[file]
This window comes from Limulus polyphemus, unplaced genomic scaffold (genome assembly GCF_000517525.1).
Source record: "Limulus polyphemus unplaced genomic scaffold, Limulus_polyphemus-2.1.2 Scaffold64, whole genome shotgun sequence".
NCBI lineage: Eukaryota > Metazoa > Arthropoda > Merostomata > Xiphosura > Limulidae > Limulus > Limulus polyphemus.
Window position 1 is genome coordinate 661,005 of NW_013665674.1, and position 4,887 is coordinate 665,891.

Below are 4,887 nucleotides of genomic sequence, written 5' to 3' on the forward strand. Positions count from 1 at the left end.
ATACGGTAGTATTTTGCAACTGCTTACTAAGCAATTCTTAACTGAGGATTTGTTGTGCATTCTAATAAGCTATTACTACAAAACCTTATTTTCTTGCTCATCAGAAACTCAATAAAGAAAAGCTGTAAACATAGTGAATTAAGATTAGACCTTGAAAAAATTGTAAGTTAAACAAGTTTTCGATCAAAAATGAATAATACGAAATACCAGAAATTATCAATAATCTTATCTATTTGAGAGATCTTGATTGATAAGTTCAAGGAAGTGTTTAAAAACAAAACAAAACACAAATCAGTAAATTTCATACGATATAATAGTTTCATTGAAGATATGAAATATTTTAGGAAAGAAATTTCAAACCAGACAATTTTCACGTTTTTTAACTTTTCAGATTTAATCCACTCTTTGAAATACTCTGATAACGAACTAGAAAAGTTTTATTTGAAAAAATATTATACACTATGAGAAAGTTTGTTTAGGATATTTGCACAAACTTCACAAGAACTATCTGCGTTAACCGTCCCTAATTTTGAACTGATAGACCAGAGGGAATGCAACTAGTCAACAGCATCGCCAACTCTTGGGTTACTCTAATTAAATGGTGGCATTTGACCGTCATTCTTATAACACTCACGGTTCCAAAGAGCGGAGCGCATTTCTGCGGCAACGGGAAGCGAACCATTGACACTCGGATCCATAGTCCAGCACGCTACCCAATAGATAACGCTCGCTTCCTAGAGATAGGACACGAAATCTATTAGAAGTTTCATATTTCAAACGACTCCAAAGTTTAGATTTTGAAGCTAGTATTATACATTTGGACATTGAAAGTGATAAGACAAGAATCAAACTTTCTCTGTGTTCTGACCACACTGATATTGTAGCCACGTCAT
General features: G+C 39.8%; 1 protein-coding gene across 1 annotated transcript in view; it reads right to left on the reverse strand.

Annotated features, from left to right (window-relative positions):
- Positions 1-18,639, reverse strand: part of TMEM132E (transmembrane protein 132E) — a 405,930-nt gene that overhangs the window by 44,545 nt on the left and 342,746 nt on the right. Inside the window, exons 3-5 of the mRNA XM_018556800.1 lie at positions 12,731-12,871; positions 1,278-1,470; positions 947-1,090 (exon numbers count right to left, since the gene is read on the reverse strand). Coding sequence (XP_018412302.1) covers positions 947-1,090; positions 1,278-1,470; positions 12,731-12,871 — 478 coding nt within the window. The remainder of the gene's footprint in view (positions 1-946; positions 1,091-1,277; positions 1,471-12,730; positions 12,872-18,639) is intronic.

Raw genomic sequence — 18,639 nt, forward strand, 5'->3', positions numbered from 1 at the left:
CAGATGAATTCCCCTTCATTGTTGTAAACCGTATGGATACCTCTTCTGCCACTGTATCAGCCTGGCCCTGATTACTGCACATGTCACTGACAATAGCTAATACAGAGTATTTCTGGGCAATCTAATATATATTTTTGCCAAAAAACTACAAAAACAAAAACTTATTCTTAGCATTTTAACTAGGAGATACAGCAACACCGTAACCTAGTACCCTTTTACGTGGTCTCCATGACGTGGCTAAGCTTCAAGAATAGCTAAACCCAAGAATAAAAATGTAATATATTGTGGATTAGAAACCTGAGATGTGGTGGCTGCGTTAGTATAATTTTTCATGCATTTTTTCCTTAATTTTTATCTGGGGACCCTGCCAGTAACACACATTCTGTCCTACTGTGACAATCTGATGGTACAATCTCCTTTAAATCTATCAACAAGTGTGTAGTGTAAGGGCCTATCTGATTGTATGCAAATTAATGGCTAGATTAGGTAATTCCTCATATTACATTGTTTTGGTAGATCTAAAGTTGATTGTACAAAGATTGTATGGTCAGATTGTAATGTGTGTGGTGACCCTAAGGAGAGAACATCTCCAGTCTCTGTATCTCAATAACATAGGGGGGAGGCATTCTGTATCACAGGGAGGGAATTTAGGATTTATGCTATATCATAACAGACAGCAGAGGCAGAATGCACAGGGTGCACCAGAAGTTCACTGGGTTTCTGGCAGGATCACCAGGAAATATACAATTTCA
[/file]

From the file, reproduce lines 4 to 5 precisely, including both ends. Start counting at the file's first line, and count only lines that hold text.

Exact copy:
Window position 1 is genome coordinate 661,005 of NW_013665674.1, and position 4,887 is coordinate 665,891.

Below are 4,887 nucleotides of genomic sequence, written 5' to 3' on the forward strand. Positions count from 1 at the left end.